Pronghorn are excellent runners – the fastest in North America in fact. But fences seem to baffle them: they simply don’t jump over them. It was decades before scientists discovered that pronghorn prefer to crawl under fences, and need at least 18 inches of clearance to squeeze through. Typically, fences don’t have that clearance. Thousands of miles of fencing across the West disrupted pronghorns’ migration routes as well as their daily search for food and water. Moreover, early settlers hunted pronghorn indiscriminately, even during fawning season when females were giving birth. “It was kind of a free-for-all,” Opatz says. Hunting now is tightly regulated, and as old fences fall into disrepair, landowners like Miner are replacing them with pronghorn-friendly fencing. By 2019, public and private lands in New Mexico supported 60,000 pronghorn.

To help reduce the impact of human-made barriers some ranchers have taken to installing pronghorn-friendly fences. Image © Matthew Christmas
Pronghorn are the only species left from a group of antelope-like grazers that roamed North America before the ice age. Image © Martin Perea/New Mexico Department of Fish and Game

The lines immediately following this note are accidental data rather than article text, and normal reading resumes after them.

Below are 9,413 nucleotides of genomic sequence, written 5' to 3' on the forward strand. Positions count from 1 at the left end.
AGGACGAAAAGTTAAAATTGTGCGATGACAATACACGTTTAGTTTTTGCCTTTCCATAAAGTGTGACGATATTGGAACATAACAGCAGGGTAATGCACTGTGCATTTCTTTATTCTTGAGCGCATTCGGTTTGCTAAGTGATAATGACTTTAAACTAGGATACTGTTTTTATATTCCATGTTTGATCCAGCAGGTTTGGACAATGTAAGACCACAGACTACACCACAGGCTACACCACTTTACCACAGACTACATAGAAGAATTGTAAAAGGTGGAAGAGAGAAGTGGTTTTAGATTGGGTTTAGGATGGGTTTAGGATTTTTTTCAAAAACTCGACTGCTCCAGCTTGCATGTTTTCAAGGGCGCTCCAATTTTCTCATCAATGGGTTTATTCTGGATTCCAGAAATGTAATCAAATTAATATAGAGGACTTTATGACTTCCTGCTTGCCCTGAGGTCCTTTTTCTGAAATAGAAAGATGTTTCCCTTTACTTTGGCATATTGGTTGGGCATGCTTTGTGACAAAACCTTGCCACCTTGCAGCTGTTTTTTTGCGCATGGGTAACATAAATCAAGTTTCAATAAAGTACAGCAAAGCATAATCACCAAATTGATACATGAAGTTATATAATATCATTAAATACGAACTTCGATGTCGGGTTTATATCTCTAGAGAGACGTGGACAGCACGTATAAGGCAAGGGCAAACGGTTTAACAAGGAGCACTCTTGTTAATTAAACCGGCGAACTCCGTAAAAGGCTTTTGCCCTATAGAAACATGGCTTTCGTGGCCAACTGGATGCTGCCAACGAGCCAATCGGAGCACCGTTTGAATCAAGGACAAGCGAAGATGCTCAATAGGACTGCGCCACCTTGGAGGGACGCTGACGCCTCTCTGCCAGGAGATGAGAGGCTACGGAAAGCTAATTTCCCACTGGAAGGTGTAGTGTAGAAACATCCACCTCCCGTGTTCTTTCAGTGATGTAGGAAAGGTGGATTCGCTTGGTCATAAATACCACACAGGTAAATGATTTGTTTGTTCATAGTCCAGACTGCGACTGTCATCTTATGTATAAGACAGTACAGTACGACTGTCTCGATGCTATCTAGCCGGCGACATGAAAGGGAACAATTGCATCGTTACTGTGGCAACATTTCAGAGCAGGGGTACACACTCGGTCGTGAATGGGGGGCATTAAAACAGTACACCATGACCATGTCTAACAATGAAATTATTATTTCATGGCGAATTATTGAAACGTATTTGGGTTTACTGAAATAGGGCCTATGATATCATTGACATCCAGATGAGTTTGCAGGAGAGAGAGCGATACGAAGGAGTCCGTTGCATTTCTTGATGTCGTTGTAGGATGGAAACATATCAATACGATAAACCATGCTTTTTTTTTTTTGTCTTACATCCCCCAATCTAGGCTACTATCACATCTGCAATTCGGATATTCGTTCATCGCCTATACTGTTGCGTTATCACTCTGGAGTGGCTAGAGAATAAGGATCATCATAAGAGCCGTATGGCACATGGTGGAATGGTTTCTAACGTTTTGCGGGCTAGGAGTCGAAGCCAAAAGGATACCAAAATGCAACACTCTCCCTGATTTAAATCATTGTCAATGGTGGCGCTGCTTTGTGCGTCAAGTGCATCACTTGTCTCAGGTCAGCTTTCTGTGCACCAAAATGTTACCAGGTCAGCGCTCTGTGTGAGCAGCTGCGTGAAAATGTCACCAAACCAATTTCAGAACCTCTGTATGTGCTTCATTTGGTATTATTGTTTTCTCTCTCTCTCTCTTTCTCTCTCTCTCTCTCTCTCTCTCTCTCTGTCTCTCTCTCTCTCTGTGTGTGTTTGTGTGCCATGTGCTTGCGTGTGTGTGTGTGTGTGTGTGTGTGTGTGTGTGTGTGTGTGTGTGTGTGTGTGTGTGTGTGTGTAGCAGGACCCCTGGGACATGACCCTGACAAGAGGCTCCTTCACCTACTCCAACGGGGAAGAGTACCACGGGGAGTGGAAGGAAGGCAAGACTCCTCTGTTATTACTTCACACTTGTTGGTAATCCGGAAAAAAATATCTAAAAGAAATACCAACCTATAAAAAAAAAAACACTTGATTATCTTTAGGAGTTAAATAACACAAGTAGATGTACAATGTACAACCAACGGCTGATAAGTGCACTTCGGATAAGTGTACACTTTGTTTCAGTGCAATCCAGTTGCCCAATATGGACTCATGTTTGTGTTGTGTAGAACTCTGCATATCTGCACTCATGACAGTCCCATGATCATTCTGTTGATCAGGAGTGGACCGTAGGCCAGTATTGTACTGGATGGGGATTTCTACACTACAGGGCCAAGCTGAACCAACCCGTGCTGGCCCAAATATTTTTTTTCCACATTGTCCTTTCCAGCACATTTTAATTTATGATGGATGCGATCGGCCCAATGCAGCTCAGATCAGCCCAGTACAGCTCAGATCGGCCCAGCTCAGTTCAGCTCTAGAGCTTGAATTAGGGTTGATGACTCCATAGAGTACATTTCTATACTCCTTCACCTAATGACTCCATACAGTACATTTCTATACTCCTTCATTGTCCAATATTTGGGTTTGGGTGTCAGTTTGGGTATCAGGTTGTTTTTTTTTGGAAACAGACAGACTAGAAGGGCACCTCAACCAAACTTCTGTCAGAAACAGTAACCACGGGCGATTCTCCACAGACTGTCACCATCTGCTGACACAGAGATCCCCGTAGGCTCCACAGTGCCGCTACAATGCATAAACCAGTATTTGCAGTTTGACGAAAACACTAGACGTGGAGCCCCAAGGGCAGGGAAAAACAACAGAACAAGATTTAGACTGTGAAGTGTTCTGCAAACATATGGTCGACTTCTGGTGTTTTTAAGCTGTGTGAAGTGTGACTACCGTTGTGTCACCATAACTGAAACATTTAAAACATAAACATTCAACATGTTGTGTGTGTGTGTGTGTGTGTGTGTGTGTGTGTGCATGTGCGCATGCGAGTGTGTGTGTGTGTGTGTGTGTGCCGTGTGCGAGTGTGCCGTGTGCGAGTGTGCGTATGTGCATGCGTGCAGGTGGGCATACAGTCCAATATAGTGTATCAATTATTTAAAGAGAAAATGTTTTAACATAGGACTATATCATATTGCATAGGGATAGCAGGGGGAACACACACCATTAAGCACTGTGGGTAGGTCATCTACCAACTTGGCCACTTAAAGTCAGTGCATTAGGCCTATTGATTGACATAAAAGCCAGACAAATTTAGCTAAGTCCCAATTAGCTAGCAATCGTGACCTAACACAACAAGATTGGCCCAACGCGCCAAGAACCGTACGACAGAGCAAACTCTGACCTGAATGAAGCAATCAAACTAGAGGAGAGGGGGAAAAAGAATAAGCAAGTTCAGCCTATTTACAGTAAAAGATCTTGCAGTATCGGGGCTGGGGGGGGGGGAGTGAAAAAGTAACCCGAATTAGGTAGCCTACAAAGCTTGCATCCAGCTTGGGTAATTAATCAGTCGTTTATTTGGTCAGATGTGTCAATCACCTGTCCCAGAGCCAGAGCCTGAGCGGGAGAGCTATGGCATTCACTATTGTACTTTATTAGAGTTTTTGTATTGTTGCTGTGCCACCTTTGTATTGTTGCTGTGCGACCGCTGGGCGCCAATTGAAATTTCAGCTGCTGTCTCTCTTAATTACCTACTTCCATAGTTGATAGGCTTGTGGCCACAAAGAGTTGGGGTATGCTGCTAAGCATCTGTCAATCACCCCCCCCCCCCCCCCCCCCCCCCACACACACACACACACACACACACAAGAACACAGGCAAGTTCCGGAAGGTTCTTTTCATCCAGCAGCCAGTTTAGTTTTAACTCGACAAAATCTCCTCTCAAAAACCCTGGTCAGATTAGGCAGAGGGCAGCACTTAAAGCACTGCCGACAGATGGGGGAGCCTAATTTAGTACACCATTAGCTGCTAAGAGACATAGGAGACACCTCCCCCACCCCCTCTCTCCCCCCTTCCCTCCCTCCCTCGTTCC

Pronghorn aren’t really antelope. Instead, they are the only species left from a group of antelope-like grazers that roamed North America before the ice age. Their ancient lineage could explain why they are so fast. Many scientists have speculated that pronghorn evolved speed to escape now-extinct predators that thrived millions of years ago. But the fossil record is unclear. With unusually large eyes and lung capacity, light bones and long limbs, pronghorn clearly have evolved to spot predators from a distance and outrace them, reaching 60 miles per hour for short distances. Only the African cheetah is faster, sprinting 70 miles per hour for up to 30 seconds. But unlike the cheetah, pronghorn can maintain speeds of up to 45 miles per hour for miles. Today, pronghorns’ main predator is coyotes, which are ubiquitous in the American West. Coyotes don’t outrun pronghorn but instead outsmart them, backing them up against fences or corralling them in groups according to Opatz. “It’s kind of like a game of chess.”